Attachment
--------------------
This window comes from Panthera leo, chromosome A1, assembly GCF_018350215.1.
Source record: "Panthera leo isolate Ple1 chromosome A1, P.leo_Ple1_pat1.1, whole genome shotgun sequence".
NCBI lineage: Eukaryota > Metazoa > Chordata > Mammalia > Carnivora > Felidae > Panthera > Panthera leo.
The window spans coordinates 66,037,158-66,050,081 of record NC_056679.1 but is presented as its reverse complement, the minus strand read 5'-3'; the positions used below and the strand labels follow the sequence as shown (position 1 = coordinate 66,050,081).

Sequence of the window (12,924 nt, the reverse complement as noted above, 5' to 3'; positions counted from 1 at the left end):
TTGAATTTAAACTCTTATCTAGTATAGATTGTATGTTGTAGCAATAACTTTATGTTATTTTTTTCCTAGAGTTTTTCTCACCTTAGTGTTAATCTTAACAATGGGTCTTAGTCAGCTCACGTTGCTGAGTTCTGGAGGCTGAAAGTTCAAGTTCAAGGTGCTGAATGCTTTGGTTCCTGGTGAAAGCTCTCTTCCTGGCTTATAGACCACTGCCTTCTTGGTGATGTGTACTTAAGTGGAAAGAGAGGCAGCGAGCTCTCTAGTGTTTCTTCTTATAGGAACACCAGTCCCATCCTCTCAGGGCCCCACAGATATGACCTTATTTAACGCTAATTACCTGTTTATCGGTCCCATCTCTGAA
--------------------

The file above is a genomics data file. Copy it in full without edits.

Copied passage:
This window comes from Panthera leo, chromosome A1, assembly GCF_018350215.1.
Source record: "Panthera leo isolate Ple1 chromosome A1, P.leo_Ple1_pat1.1, whole genome shotgun sequence".
NCBI lineage: Eukaryota > Metazoa > Chordata > Mammalia > Carnivora > Felidae > Panthera > Panthera leo.
The window spans coordinates 66,037,158-66,050,081 of record NC_056679.1 but is presented as its reverse complement, the minus strand read 5'-3'; the positions used below and the strand labels follow the sequence as shown (position 1 = coordinate 66,050,081).

Sequence of the window (12,924 nt, the reverse complement as noted above, 5' to 3'; positions counted from 1 at the left end):
TTGAATTTAAACTCTTATCTAGTATAGATTGTATGTTGTAGCAATAACTTTATGTTATTTTTTTCCTAGAGTTTTTCTCACCTTAGTGTTAATCTTAACAATGGGTCTTAGTCAGCTCACGTTGCTGAGTTCTGGAGGCTGAAAGTTCAAGTTCAAGGTGCTGAATGCTTTGGTTCCTGGTGAAAGCTCTCTTCCTGGCTTATAGACCACTGCCTTCTTGGTGATGTGTACTTAAGTGGAAAGAGAGGCAGCGAGCTCTCTAGTGTTTCTTCTTATAGGAACACCAGTCCCATCCTCTCAGGGCCCCACAGATATGACCTTATTTAACGCTAATTACCTGTTTATCGGTCCCATCTCTGAA